Quality Of Life?

I have been a leukemia patient since 2011. I had lost quite a bit of weight, and stomach issues only made it worse. Dehydration and a trip to the urgent care ward (known in the US as the emergency room) led to IV medication. My first line of treatment was not tolerable. After three months, a second line of treatment was recommended. I gratefully accepted a change.

Failing my first and second lines of treatment

The second line of treatment led to tingling in the feet and hands. Actually, it felt more like fire ants crawling and biting. Nighttime could be the worst as there was nothing to take my mind off the discomfort. My urgent care center relayed information to my doctor. I was prescribed gabapentin, and my oncologist agreed to switch treatments again.

The third line of treatment led to infections. Here, there, and everywhere from stem to stern. There were mouth sores, hot flashes, and cold chills. The rashes were the worst. Itchy, red, and raised, sensitive to the touch, and spreading across my chest, up my neck, and into my hairline. I visited my urgent care center. A biopsy was taken. The results showed that I had an allergy to the treatment. I wasn’t sure how to respond.

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Switching treatments again

Was there another treatment option for me?

The ER doc was not impressed with the way things were going. He decided to step out of the room, and he made a call to my oncologist. Just outside the door I could hear him talking to my oncologist on his cell phone. I heard him say, “What about quality of life?"

I thought that was a good question.

My oncologist never asked about quality of life

I have to admit that my oncologist had never really asked about my quality of life. Sure he had asked how I was doing, and how my symptoms were managing, but he never really talked about what quality of life I was having. I never really considered it. The urgent care doctor had given me something to think about.

It’s a strange question when we pose it to ourselves, don’t you think? I mean, it’s all relative! What one person can endure may seem impossible to another person. What one person can give up, change, rearrange and live-with may seem out of the question for someone else. Truth is, it’s a good question to ask ourselves when we battle a blood-cancer, I think.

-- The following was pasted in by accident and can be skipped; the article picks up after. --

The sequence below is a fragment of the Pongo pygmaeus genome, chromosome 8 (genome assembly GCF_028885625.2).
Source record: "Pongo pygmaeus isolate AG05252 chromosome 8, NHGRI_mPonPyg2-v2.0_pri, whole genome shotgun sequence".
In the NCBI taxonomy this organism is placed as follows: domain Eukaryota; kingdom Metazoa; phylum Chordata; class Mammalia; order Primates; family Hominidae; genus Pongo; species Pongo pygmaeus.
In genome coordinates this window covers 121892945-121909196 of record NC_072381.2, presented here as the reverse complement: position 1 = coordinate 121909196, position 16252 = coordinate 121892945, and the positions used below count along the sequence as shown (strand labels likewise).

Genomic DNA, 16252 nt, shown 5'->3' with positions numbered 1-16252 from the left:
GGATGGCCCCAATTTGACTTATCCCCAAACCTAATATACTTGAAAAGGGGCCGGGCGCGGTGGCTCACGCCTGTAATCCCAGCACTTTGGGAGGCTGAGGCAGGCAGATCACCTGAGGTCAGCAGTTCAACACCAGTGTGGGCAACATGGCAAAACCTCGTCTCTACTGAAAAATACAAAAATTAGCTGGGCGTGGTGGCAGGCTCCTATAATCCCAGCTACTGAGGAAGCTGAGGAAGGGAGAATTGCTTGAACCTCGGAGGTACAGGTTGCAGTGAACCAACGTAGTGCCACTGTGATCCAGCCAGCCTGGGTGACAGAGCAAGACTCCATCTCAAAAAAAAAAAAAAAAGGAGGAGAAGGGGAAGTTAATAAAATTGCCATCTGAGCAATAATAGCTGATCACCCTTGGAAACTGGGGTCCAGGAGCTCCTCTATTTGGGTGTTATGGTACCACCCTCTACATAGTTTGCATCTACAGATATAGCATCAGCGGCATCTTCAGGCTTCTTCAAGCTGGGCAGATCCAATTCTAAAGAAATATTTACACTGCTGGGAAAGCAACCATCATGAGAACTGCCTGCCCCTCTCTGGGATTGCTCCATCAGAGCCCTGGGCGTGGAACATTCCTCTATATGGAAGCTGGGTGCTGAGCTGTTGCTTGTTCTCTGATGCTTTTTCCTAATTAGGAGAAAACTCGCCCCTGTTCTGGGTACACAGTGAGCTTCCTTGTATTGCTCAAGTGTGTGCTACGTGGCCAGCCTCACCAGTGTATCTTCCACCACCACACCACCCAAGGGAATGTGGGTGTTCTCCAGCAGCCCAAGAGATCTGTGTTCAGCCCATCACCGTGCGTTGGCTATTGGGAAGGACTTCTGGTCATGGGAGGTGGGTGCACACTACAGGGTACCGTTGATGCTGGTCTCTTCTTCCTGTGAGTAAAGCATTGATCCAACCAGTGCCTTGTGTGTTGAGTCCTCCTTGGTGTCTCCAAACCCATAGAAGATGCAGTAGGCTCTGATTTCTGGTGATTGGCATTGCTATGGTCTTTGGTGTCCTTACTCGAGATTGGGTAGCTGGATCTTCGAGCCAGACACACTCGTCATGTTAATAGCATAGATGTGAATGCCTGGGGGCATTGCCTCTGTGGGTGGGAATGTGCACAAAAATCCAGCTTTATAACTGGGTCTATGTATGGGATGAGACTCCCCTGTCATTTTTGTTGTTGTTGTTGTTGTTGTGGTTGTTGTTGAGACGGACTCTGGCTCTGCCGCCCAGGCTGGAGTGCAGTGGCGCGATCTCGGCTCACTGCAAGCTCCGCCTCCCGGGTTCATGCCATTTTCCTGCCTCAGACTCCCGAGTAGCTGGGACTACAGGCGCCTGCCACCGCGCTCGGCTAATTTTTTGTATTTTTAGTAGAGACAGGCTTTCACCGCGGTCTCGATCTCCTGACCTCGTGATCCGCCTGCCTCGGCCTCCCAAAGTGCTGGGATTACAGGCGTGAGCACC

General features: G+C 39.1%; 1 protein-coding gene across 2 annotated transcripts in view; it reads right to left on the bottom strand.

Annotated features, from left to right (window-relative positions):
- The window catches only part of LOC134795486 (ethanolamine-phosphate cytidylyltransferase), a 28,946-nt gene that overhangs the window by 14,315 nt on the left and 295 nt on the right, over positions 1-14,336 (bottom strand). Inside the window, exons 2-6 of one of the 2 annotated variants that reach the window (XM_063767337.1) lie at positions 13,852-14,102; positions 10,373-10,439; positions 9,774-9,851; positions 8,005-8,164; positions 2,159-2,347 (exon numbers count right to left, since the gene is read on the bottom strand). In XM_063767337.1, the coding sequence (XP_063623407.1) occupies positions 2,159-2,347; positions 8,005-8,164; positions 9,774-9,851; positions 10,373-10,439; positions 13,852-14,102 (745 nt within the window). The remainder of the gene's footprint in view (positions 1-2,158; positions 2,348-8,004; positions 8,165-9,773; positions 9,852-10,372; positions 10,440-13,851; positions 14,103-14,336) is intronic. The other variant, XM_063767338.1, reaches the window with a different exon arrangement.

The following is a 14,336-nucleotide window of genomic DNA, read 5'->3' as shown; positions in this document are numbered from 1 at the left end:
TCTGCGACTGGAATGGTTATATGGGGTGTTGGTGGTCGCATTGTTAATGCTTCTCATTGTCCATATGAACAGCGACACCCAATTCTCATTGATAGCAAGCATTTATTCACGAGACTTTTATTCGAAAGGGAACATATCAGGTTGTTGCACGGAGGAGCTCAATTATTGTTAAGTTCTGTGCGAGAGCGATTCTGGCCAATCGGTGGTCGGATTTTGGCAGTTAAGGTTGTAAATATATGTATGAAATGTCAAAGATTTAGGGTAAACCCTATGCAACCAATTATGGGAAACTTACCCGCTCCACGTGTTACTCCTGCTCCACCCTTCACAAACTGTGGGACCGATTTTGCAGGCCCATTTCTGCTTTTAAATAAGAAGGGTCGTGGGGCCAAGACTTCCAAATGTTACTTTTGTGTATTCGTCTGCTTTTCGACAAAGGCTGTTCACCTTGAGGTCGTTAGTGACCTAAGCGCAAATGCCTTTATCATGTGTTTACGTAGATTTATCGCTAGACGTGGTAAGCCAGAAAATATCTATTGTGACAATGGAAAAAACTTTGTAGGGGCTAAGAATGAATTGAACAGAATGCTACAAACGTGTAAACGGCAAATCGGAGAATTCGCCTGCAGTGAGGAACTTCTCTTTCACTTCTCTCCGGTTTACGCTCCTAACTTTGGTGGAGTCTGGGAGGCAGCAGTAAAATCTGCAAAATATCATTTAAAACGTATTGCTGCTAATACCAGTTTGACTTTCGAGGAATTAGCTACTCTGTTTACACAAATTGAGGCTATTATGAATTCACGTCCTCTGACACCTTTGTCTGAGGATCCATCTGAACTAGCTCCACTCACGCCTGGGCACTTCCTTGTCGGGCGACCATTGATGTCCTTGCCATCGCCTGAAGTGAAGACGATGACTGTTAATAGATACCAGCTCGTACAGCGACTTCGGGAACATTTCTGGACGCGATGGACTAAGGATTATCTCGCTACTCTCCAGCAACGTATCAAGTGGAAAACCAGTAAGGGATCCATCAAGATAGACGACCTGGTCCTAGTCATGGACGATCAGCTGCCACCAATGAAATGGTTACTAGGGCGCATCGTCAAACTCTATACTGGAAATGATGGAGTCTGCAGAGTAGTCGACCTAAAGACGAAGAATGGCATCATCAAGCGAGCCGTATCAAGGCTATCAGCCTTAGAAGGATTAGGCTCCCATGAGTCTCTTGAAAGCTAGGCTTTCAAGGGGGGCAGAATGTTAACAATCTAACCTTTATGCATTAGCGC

What can I endure and why?

In the examination room I decided that these infected rashes, sores, hot flashes and cold chills had brought me to a situation I could no longer live with. Things were piling-up and affecting my sleep, my eating habits, my attention span, and my ability to relate to others. How much antibiotics, antifungals, and antivirals can one person have to take before looking for options again?

When the urgent care doc came back in the examination room I had my mind made up. I agreed to change treatment again. He relayed this information back to my oncologist, and a new treatment regimen started. The urgent care doc gave me advice on how to speak up before things got too severe. I really needed that advice.

Learning to speak up

I felt empowered. I finally realized that my point of view mattered. It was up to me how much I was willing to deal with. I felt like my quality of life was now under consideration. I didn’t necessarily need the support of another physician in order to meet my own needs.

Who knew?!

Most of the time I just feel grateful to have a capable medical professional assessing me. I couldn’t imagine complaining about quality of life. It never, ever crossed my mind.

Don't let things go

Too often I let things go. I did my best, until my best wasn’t good enough. Doing things that way led me back to the urgent care ward again and again. The urgent care doc made a good point.

Today I am on my fourth treatment treatment regime. We’ll see how things go. I have some good advice to fall back on.

What do you think about life and its quality? With change comes risk…or does it? Let me know in the comments below.

Thanks so much for reading.

This article represents the opinions, thoughts, and experiences of the author; none of this content has been paid for by any advertiser. The Blood-Cancer.com team does not recommend or endorse any products or treatments discussed herein. Learn more about how we maintain editorial integrity here.

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